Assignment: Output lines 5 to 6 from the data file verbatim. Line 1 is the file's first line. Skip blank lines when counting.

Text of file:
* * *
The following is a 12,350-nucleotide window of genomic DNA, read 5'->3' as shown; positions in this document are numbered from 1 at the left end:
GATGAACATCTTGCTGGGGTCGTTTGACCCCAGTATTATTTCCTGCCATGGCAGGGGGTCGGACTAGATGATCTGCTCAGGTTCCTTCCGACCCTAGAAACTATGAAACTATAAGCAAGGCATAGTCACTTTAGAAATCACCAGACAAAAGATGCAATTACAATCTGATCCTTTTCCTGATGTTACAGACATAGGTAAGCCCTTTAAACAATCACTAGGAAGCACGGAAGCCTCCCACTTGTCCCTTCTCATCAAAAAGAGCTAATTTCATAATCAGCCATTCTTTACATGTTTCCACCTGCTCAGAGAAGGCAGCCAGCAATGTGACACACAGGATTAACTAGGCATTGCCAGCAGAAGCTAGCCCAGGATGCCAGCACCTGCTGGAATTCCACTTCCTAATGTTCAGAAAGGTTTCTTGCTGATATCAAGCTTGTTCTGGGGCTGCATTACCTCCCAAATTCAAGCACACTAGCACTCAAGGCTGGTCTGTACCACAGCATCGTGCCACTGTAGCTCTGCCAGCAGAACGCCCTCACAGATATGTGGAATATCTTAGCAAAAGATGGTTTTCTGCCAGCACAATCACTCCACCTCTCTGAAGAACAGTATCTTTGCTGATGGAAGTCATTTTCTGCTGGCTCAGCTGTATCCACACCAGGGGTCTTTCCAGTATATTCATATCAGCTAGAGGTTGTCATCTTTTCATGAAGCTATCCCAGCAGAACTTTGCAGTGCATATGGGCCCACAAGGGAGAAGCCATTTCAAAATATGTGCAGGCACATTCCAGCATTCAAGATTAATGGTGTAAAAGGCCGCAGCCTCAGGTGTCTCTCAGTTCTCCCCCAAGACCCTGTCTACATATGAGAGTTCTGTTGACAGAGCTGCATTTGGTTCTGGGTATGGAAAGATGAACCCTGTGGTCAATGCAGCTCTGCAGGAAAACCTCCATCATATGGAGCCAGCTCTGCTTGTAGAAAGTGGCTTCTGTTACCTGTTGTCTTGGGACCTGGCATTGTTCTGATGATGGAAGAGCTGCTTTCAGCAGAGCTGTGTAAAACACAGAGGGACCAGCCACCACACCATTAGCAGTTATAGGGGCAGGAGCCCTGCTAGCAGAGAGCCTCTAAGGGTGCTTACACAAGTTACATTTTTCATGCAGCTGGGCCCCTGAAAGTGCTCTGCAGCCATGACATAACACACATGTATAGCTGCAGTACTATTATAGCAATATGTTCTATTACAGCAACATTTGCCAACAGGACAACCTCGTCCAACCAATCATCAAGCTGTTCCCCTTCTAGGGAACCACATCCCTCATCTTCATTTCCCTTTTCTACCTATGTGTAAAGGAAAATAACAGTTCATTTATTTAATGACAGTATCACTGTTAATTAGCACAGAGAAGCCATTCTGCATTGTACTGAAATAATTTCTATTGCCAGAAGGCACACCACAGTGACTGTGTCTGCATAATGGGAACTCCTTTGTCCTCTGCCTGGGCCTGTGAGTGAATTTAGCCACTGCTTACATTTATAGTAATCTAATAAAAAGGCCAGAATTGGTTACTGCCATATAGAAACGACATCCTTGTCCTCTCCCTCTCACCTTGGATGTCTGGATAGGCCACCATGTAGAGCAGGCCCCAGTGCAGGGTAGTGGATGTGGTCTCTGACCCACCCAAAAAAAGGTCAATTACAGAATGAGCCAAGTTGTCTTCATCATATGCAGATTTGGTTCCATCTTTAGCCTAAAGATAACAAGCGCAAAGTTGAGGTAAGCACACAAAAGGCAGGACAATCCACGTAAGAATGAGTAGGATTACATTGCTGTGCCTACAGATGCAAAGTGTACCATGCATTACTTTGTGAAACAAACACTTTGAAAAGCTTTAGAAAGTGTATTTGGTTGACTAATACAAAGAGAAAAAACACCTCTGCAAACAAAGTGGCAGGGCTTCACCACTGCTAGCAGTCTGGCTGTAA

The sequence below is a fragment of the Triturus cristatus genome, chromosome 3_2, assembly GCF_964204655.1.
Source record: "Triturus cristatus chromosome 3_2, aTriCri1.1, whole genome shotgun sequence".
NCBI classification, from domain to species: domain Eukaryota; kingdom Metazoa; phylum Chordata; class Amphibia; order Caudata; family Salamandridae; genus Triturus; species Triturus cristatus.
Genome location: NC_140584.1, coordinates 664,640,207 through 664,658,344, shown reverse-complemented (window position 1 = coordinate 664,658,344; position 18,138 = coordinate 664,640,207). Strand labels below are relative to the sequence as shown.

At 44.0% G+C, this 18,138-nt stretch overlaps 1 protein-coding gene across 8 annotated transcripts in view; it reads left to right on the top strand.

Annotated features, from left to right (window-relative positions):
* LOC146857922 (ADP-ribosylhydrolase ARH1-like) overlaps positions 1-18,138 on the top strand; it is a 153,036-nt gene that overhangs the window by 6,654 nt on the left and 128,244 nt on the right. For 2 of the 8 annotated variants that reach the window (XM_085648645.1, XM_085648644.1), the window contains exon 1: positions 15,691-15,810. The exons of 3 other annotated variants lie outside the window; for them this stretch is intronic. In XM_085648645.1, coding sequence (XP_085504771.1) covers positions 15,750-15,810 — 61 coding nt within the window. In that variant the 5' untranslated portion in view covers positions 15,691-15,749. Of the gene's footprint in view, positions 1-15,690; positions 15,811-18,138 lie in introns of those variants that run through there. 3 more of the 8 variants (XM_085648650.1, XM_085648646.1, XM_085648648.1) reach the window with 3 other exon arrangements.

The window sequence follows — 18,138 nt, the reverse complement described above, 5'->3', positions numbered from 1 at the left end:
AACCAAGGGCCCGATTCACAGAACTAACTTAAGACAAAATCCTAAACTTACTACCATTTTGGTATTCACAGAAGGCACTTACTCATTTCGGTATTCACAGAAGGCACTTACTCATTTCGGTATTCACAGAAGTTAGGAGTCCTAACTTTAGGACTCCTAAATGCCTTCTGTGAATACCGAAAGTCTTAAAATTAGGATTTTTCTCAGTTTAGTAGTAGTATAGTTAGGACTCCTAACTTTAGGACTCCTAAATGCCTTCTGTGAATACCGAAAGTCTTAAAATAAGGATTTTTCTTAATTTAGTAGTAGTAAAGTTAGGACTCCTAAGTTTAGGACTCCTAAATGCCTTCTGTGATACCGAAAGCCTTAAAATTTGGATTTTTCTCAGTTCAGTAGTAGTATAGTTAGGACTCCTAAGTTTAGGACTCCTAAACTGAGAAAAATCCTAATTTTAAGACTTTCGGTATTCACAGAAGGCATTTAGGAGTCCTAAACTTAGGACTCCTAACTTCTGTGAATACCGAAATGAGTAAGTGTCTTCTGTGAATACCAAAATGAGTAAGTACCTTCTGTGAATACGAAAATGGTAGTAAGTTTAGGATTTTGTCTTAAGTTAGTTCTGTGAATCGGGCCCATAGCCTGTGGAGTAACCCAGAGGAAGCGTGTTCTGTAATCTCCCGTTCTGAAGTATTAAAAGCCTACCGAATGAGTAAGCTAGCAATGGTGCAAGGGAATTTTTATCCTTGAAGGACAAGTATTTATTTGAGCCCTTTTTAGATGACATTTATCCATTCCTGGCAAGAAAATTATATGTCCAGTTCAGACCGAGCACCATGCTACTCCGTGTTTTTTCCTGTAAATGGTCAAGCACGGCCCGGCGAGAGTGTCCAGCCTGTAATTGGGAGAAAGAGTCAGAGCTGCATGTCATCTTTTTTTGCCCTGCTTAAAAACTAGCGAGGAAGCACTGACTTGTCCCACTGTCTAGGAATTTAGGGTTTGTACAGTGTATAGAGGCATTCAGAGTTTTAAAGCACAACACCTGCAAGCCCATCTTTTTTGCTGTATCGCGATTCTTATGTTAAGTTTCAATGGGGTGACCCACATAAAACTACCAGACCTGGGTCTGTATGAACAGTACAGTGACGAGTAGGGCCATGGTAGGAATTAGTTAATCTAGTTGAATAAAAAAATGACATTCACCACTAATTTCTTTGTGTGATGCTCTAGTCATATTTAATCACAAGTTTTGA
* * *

NCBI classification, from domain to species: domain Eukaryota; kingdom Metazoa; phylum Chordata; class Amphibia; order Caudata; family Salamandridae; genus Triturus; species Triturus cristatus.
Genome location: NC_140584.1, coordinates 664,640,207 through 664,658,344, shown reverse-complemented (window position 1 = coordinate 664,658,344; position 18,138 = coordinate 664,640,207). Strand labels below are relative to the sequence as shown.